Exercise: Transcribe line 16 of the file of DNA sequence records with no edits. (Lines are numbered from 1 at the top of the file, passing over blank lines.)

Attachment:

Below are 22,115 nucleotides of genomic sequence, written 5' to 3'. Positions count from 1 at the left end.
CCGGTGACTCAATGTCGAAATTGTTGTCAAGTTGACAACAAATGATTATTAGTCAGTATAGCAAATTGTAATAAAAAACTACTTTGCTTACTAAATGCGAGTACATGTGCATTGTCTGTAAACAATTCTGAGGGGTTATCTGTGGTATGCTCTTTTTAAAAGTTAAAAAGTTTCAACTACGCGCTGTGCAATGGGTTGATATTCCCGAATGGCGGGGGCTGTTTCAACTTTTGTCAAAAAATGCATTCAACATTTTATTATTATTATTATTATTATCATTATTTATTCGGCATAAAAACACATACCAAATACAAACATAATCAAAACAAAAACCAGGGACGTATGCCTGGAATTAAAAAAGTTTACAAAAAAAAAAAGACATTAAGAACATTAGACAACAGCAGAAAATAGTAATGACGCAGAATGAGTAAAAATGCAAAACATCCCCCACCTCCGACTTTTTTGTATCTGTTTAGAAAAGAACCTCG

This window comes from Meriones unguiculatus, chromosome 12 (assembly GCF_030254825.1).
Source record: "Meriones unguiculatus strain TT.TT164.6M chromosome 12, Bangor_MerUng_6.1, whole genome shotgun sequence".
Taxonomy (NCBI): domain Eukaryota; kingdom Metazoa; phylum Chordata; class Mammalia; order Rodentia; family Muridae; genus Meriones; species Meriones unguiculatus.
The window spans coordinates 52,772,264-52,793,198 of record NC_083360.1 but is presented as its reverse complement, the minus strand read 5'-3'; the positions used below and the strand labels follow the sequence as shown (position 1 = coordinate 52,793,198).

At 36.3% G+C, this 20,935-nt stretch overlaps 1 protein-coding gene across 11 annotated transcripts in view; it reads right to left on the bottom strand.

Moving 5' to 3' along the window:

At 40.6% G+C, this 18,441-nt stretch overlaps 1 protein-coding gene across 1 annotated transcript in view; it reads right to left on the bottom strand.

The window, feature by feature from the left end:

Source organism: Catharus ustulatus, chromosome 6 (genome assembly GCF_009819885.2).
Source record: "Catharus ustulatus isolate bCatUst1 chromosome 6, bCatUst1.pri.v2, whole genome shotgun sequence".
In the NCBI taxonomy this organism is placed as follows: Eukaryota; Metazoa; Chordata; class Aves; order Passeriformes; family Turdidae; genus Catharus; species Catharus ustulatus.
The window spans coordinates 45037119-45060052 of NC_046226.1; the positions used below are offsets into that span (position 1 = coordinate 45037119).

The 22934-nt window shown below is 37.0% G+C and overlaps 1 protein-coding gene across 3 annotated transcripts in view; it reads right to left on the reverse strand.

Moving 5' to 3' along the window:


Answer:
Moving 5' to 3' along the window: